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Geopolitics

AUKUS: Bold Deterrent Or Self-Fulfilling Prophecy Of A Future War With China?

AUKUS, the security pact between the US, the UK, and Australia, is beginning to take shape. Its aim is to deter China, but it risks drawing the Indo-Pacific region into a military conflict.

Photo of Anthony Albanese, Joe Biden and Rishi Sunak​ in San Diego

AUKUS deal signing in San Diego with Albanese, Biden and Sunak

Pierre Haski

-Analysis-

You might remember AUKUS, the security pact between the United States, the United Kingdom and Australia. Under the pact, the US and UK will assist Australia in acquiring nuclear-powered submarines.

For France, its foundation 18 months ago meant the termination of the French submarine mega-contract with Australia. The process of reconciliation with these countries was gradual: first with the United States, then with Australia thanks to a change of government, and finally with the British, who were closer and therefore more difficult to forgive.

But AUKUS (the acronym for Australia-United Kingdom, United States) hadn't been mentioned much until Monday, when U.S President Joe Biden welcomed on a San Diego submarine base his British and Australian counterparts, Prime Ministers Rishi Sunak and Anthony Albanese. The aim? To give weight to this alliance between the three English-speaking powers in the face of an opponent that’s never been addressed: China, of course.


The three countries have announced a plan to replace France's conventionally powered submarines with nuclear-powered ones. It is a complex plan because there are very strict rules for selling nuclear technology to a non-nuclear country, and, in fact, Australia will not have the submarines it needs until the next decade at best.

The Indo-Pacific region is now the scene of all rivalries: it is the world's demographic, economic, and military center of gravity. Even if it is actively operating against Russia in Ukraine, this is where the United States devotes a large part of its attention, with a strategy reminiscent of the Cold War.

Cold War echos

Similar to the first Cold War era with the USSR, acronyms are flourishing, as are many configurations of countries around Washington. AUKUS, the latest addition, combines three very close countries: the United Kingdom is in NATO, and the Australians have been involved in all the engagements alongside the United States, in the World Wars, Korea, Vietnam, and Afghanistan. They are always there.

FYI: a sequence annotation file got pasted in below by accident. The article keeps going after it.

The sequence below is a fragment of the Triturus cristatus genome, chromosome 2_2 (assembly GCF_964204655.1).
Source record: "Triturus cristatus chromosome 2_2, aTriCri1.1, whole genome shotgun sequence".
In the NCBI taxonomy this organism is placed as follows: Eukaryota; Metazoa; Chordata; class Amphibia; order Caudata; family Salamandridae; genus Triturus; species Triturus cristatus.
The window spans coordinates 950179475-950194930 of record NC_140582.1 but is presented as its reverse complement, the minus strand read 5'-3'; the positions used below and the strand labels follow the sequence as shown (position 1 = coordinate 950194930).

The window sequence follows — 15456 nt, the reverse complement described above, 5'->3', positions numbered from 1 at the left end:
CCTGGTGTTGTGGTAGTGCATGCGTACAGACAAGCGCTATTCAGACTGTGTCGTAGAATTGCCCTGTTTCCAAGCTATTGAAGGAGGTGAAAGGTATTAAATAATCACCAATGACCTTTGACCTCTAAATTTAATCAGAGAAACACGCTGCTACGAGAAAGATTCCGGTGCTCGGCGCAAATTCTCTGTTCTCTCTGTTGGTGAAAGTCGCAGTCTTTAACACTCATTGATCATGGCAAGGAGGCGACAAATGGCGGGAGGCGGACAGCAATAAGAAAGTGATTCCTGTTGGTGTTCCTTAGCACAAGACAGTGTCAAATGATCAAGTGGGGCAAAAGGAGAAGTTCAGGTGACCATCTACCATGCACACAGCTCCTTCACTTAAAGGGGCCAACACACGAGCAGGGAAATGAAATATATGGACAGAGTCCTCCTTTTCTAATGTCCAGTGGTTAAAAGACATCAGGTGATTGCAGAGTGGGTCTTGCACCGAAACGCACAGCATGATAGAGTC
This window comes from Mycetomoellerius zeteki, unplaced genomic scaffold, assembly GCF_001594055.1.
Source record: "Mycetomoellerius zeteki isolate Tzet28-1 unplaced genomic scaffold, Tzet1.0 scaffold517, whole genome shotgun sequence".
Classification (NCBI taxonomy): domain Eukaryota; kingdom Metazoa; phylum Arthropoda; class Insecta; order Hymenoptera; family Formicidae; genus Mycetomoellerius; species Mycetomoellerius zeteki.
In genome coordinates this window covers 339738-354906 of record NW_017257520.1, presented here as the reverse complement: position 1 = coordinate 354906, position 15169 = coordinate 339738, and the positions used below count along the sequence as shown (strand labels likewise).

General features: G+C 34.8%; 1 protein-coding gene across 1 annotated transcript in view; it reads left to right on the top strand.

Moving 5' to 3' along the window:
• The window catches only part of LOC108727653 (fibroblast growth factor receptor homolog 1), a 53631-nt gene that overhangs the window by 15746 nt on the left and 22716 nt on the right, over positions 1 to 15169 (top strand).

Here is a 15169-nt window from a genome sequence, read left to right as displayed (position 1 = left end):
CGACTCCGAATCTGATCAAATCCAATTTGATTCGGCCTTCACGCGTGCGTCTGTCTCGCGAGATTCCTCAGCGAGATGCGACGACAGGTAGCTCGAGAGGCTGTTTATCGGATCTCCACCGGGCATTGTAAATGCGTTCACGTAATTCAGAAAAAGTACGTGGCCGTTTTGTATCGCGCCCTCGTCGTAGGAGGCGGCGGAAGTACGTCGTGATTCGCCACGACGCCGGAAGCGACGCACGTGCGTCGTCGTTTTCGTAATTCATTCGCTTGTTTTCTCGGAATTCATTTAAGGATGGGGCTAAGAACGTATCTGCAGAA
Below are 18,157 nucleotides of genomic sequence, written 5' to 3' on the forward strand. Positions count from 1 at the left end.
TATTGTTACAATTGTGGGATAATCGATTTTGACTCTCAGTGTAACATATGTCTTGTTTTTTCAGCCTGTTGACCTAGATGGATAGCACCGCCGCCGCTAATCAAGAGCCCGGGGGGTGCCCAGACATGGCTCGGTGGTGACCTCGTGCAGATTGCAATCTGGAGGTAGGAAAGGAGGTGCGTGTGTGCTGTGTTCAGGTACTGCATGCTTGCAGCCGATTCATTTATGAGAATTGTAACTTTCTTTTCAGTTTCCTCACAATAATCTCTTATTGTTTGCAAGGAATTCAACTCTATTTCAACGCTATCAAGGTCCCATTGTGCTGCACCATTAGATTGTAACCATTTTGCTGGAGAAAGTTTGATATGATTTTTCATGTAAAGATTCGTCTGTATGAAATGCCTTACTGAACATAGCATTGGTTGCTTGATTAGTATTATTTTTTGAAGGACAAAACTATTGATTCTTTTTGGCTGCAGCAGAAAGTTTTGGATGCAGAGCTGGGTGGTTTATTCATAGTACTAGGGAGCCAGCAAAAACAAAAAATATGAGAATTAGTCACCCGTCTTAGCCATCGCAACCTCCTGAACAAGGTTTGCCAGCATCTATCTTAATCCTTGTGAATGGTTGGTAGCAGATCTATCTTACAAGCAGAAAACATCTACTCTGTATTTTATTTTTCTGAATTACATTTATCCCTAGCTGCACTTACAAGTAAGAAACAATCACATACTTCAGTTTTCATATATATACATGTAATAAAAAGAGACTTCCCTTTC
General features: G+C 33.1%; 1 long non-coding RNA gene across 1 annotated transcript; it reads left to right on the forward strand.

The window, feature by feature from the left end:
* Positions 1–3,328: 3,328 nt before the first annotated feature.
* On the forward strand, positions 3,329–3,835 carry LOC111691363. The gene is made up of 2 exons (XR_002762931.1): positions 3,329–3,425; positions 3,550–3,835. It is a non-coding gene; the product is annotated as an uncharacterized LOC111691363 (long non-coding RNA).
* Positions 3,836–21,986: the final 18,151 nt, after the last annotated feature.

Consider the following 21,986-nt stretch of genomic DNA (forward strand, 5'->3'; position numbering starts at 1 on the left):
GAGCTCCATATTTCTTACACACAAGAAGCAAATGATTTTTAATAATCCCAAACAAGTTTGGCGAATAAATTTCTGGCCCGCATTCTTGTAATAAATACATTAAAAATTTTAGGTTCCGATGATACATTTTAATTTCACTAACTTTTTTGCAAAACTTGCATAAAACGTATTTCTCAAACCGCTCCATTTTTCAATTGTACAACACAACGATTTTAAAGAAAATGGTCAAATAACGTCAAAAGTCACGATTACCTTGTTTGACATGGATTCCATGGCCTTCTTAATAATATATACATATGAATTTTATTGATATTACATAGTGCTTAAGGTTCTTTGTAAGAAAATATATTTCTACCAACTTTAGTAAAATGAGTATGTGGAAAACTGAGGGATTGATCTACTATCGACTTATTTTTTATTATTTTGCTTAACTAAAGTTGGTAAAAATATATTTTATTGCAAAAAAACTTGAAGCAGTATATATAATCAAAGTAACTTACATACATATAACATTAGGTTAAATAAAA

But it is not the only one. The Quad more informally connects India, Japan and Australia with the United States; and the US has defense treaties with Japan and South Korea.

China is not mistaken: Beijing denounces a strategy of "encirclement", an excessive term for a country of one and a half billion people, but it remains relevant nonetheless. During the Cold War, it was called containment.

AUKUS undoubtedly has no other purpose than to organize military support in case of open conflict with China, in Taiwan, or in the South China Sea.

Theoretically a deterrent, this approach also risks being a self-fulfilling prophecy, drawing the entire region into an arms race that is already well underway on both sides, and placing the rivalry primarily on military grounds.

The Indo-Pacific is the main center of innovation and economic production in the world, but this competition takes place in the shadow of an exacerbated strategic rivalry. It is not clear that the AUKUS will do anything but add to the growing insecurity.

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Migrant Lives

What's Driving More Venezuelans To Migrate To The U.S.

With dimmed hopes of a transition from the economic crisis and repressive regime of Nicolas Maduro, many Venezuelans increasingly see the United States, rather than Latin America, as the place to rebuild a life..

Photo of a family of Migrants from Venezuela crossing the Rio Grande between Mexico and the U.S. to surrender to the border patrol with the intention of requesting humanitarian asylum​

Migrants from Venezuela crossed the Rio Grande between Mexico and the U.S. to surrender to the border patrol with the intention of requesting humanitarian asylum.

Julio Borges

-Analysis-

Migration has too many elements to count. Beyond the matter of leaving your homeland, the process creates a gaping emptiness inside the migrant — and outside, in their lives. If forced upon someone, it can cause psychological and anthropological harm, as it involves the destruction of roots. That's in fact the case of millions of Venezuelans who have left their country without plans for the future or pleasurable intentions.

Their experience is comparable to paddling desperately in shark-infested waters. As many Mexicans will concur, it is one thing to take a plane, and another to pay a coyote to smuggle you to some place 'safe.'

Venezuela's mass emigration of recent years has evolved in time. Initially, it was the middle and upper classes and especially their youth, migrating to escape the socialist regime's socio-political and economic policies. Evidently, they sought countries with better work, study and business opportunities like the United States, Panama or Spain. The process intensified after 2017 when the regime's erosion of democratic structures and unrelenting economic vandalism were harming all Venezuelans.

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